The back is made up of several bones called vertebrae, and when these vertebrae break, they are commonly referred to as fractured vertebrae. Spinal x-rays, bone density tests, MRI scans or CT scans can all usually diagnose fractured vertebrae, which may occur suddenly and result in severe back pain. People with fractured vertebrae typically feel this pain in their lower or middle pain, but the front or side of the spine can also be painful, which has been described as “knife-life” and sharp. If multiple vertebrae become fractured, it could lead to kyphosis, which is a rounding of the spine that results in a hunchback-like appearance. Some people may simply be prone to fractured vertebrae because of certain conditions, such as osteoporosis, which is a disease that can cause bone fragility. A patient with cancer, such as multiple myeloma, or someone with a tumor that starts in the spine may also be susceptible to fractured vertebrae. However, in other cases, fracture vertebrae may be the result of trauma to the back. This can mean any type of accident that severely injures the back, such as:
- Car accidents
- Slip and fall accidents
- Medical mistakes
- Defective products
These types of incidents can result in fractured vertebrae because when external force is applied to the spine, the bones located in the vertebral column may be incapable of supporting that loan. This can cause a compression fracture if the front part of the vertebral body is crushed. A burst fracture, on the other hand, occurs when an entire vertebral column breaks. In many of these scenarios, a negligent party may be to blame, and the injured individual may be eligible to pursue damages in a personal injury lawsuit. These types of lawsuits are typically meant to cover a wide range of things, such as medical bills, loss of income, pain and suffering, loss of quality of life, and so on.
Pain from fractured vertebrae can be debilitating, and may take weeks or months to dissipate. The course of treatment will vary from patient to patient; some patients are simply instructed to manage their pain with pain-reducing medication and may also be ordered to go on bed rest. Depending on your line of work, being put on bed rest can result in an inability to earn a living. If you are on bed rest for a prolonged period and you’re out of work for a significant amount of time, you may be dealing with a tremendous amount of debt from bills piling up. This may be on top of the medical bills you are already dealing with that directly resulted from the incident that caused your fractured vertebrae, which can often put injury victims in challenging financial situations.
For some patients, physical therapy may be recommended as part of their treatment, or surgery if the pain hasn’t gone away after two months. Spinal fusion, balloon kyphoplasty, and vertebroplasty are some of the common surgical treatment options for fractured vertebrae. However, this will often require several additional weeks of healing and recovery time, and may also require additional surgery later on. When all is said and done, and after patients have exhausted all options, some may find that they will have to deal with chronic, lifelong back pain to some degree. For some people, this can still be pain that severely affects their daily lives, including their ability to work. Because the decision to undergo certain types of treatment for fractured vertebrae should not be taken lightly, some patients may benefit from second opinions, as each course of treatment has both pros and cons. For example, surgery may be the only way to significantly improve symptoms, but may also result in nerve damage and other negative consequences. If you are uncertain about having an operation, presented with multiple treatment options, you have other medical issues to consider, an experimental or controversial treatment is offered, or you have concerns about the current treatment you are receiving, a second opinion may be the next best step. Alas, while second opinions may in fact be beneficial to those with fractured vertebrae, this also typically means more medical expenses to worry about.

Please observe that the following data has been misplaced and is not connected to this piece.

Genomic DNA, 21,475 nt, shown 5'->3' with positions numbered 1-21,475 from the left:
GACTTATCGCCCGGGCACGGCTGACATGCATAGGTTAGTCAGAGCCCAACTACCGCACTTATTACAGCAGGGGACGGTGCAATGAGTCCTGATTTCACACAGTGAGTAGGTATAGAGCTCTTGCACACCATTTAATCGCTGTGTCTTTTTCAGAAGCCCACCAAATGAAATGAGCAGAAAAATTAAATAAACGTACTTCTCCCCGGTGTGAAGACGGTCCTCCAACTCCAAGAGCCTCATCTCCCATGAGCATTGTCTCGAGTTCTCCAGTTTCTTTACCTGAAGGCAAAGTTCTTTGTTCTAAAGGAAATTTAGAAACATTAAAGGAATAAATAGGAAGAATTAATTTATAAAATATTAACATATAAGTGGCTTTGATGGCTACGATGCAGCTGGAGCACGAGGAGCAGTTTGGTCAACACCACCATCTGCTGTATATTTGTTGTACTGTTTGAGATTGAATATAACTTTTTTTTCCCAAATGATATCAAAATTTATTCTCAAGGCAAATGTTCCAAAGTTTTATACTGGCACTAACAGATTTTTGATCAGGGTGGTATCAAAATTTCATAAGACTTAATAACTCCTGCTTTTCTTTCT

Whether you’re permanently or temporarily out of work due to fractured vertebrae, this type of injury can easily take a toll on someone: not just physically and emotionally, but financially, too. If your back injury was the result of someone else’s negligence and you’re working with a personal injury attorney, you are likely counting on that money to take care of the bills and expenses that have accumulated. Because the settlement process can be time-consuming, plaintiffs sometimes get stressed out and worry about how they will handle these expenses. Contact us today to learn more about receiving money sooner through a process known as pre-settlement funding, or a lawsuit advance.